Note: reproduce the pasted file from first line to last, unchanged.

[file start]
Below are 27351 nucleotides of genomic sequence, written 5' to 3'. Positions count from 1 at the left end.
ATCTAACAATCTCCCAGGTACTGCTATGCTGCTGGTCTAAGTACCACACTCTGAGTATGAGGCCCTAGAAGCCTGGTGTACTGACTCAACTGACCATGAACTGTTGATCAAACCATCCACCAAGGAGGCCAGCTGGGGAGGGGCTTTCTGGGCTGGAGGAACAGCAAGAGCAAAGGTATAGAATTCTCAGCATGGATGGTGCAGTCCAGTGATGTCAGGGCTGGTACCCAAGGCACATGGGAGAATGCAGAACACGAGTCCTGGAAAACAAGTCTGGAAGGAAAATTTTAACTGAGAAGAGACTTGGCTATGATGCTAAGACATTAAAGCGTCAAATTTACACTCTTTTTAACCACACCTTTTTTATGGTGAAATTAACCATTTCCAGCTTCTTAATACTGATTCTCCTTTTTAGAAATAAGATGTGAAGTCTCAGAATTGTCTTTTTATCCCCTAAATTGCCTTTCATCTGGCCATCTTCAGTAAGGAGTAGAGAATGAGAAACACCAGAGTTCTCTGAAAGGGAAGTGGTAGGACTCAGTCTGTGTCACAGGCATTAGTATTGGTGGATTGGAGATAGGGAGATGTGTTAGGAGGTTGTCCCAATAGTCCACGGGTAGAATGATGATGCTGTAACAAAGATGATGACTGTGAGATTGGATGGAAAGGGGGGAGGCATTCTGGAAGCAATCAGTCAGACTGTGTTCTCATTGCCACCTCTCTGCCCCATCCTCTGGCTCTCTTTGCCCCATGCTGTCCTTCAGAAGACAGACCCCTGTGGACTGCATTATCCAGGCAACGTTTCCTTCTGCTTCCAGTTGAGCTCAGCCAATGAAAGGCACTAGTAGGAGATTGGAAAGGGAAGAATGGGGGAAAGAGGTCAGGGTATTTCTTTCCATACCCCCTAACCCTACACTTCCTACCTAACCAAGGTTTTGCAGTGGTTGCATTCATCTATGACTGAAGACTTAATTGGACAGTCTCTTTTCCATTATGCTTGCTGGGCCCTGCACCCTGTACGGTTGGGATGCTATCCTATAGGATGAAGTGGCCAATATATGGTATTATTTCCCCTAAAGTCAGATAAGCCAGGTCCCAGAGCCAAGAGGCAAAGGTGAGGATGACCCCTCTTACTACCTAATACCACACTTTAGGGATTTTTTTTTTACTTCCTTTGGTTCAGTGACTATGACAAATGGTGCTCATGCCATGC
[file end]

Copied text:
Below are 27351 nucleotides of genomic sequence, written 5' to 3'. Positions count from 1 at the left end.
ATCTAACAATCTCCCAGGTACTGCTATGCTGCTGGTCTAAGTACCACACTCTGAGTATGAGGCCCTAGAAGCCTGGTGTACTGACTCAACTGACCATGAACTGTTGATCAAACCATCCACCAAGGAGGCCAGCTGGGGAGGGGCTTTCTGGGCTGGAGGAACAGCAAGAGCAAAGGTATAGAATTCTCAGCATGGATGGTGCAGTCCAGTGATGTCAGGGCTGGTACCCAAGGCACATGGGAGAATGCAGAACACGAGTCCTGGAAAACAAGTCTGGAAGGAAAATTTTAACTGAGAAGAGACTTGGCTATGATGCTAAGACATTAAAGCGTCAAATTTACACTCTTTTTAACCACACCTTTTTTATGGTGAAATTAACCATTTCCAGCTTCTTAATACTGATTCTCCTTTTTAGAAATAAGATGTGAAGTCTCAGAATTGTCTTTTTATCCCCTAAATTGCCTTTCATCTGGCCATCTTCAGTAAGGAGTAGAGAATGAGAAACACCAGAGTTCTCTGAAAGGGAAGTGGTAGGACTCAGTCTGTGTCACAGGCATTAGTATTGGTGGATTGGAGATAGGGAGATGTGTTAGGAGGTTGTCCCAATAGTCCACGGGTAGAATGATGATGCTGTAACAAAGATGATGACTGTGAGATTGGATGGAAAGGGGGGAGGCATTCTGGAAGCAATCAGTCAGACTGTGTTCTCATTGCCACCTCTCTGCCCCATCCTCTGGCTCTCTTTGCCCCATGCTGTCCTTCAGAAGACAGACCCCTGTGGACTGCATTATCCAGGCAACGTTTCCTTCTGCTTCCAGTTGAGCTCAGCCAATGAAAGGCACTAGTAGGAGATTGGAAAGGGAAGAATGGGGGAAAGAGGTCAGGGTATTTCTTTCCATACCCCCTAACCCTACACTTCCTACCTAACCAAGGTTTTGCAGTGGTTGCATTCATCTATGACTGAAGACTTAATTGGACAGTCTCTTTTCCATTATGCTTGCTGGGCCCTGCACCCTGTACGGTTGGGATGCTATCCTATAGGATGAAGTGGCCAATATATGGTATTATTTCCCCTAAAGTCAGATAAGCCAGGTCCCAGAGCCAAGAGGCAAAGGTGAGGATGACCCCTCTTACTACCTAATACCACACTTTAGGGATTTTTTTTTTACTTCCTTTGGTTCAGTGACTATGACAAATGGTGCTCATGCCATGC